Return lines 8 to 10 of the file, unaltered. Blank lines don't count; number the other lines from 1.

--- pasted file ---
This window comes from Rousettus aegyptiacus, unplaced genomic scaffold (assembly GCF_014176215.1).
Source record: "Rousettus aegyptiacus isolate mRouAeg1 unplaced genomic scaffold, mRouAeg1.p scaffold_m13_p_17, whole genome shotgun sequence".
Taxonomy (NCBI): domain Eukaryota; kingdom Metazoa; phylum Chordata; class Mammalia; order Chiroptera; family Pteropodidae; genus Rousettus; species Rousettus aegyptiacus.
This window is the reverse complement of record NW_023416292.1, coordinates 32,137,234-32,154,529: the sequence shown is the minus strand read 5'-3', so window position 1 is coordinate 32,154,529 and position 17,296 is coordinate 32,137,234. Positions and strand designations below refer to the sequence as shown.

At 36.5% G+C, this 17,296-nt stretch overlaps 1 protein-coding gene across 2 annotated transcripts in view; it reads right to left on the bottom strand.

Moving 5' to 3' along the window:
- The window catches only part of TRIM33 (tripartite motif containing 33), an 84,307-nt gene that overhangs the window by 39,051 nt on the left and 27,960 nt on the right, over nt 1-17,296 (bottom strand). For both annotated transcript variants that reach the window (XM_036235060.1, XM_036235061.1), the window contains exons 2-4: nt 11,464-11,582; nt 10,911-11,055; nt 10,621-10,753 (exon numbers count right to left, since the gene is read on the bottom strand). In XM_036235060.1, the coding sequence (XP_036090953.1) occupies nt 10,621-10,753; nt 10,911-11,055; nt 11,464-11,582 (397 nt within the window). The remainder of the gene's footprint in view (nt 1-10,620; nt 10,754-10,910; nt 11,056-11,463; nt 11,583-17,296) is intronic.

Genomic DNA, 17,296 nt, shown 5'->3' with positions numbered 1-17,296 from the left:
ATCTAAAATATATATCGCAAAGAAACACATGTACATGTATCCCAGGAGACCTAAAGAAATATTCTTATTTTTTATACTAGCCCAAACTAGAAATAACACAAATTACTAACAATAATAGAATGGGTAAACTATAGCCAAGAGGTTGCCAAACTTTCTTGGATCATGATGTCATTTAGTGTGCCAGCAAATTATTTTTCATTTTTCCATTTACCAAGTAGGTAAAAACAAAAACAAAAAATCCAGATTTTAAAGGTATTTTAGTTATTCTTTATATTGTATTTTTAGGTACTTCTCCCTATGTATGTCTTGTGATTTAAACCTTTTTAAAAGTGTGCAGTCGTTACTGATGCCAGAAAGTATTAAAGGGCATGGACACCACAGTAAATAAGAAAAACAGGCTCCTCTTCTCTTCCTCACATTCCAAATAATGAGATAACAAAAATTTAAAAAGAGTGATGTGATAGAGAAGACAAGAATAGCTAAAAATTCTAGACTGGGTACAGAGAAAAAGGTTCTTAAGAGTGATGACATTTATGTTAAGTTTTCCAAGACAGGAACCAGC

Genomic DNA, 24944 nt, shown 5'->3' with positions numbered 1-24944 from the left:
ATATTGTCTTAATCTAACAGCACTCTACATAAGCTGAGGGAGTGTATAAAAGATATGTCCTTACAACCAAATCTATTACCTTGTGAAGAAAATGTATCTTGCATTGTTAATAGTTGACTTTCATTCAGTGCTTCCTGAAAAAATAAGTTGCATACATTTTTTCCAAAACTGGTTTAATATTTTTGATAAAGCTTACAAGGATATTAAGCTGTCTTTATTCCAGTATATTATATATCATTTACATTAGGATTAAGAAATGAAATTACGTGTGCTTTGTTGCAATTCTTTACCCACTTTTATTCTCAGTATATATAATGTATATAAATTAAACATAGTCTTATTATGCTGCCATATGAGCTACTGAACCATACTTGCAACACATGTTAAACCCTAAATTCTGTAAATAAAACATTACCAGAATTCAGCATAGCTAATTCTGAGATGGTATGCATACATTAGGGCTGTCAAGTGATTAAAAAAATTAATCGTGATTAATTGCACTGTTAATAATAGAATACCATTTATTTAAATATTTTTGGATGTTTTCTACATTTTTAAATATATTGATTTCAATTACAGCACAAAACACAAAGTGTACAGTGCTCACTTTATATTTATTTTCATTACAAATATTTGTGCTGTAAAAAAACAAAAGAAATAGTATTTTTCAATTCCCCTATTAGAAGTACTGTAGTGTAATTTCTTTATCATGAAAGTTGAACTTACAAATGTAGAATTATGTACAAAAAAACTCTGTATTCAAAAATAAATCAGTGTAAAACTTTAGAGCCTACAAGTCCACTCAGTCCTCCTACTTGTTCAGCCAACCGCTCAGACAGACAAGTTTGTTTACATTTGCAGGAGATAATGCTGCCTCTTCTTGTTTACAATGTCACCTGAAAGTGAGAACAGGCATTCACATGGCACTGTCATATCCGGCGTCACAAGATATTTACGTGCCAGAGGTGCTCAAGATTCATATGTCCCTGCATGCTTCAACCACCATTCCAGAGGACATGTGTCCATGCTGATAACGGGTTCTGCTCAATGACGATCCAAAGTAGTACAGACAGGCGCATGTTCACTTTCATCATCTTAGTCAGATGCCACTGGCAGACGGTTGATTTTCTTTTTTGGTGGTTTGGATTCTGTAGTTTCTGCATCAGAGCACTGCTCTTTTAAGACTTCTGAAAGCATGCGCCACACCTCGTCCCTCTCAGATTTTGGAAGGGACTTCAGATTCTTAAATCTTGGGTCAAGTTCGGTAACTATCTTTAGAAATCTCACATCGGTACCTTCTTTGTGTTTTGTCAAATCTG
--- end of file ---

Genomic DNA, 17,296 nt, shown 5'->3' with positions numbered 1-17,296 from the left:
ATCTAAAATATATATCGCAAAGAAACACATGTACATGTATCCCAGGAGACCTAAAGAAATATTCTTATTTTTTATACTAGCCCAAACTAGAAATAACACAAATTACTAACAATAATAGAATGGGTAAACTATAGCCAAGAGGTTGCCAAACTTTCTTGGATCATGATGTCATTTAGTGTGCCAGCAAATTATTTTTCATTTTTCCATTTACCAAGTAGGTAAAAACAAAAACAAAAAATCCAGATTTTAAAGGTATTTTAGTTATTCTTTATATTGTATTTTTAGGTACTTCTCCCTATGTATGTCTTGTGATTTAAACCTTTTTAAAAGTGTGCAGTCGTTACTGATGCCAGAAAGTATTAAAGGGCATGGACACCACAGTAAATAAGAAAAACAGGCTCCTCTTCTCTTCCTCACATTCCAAATAATGAGATAACAAAAATTTAAAAAGAGTGATGTGATAGAGAAGACAAGAATAGCTAAAAATTCTAGACTGGGTACAGAGAAAAAGGTTCTTAAGAGTGATGACATTTATGTTAAGTTTTCCAAGACAGGAACCAGC

Genomic DNA, 24944 nt, shown 5'->3' with positions numbered 1-24944 from the left: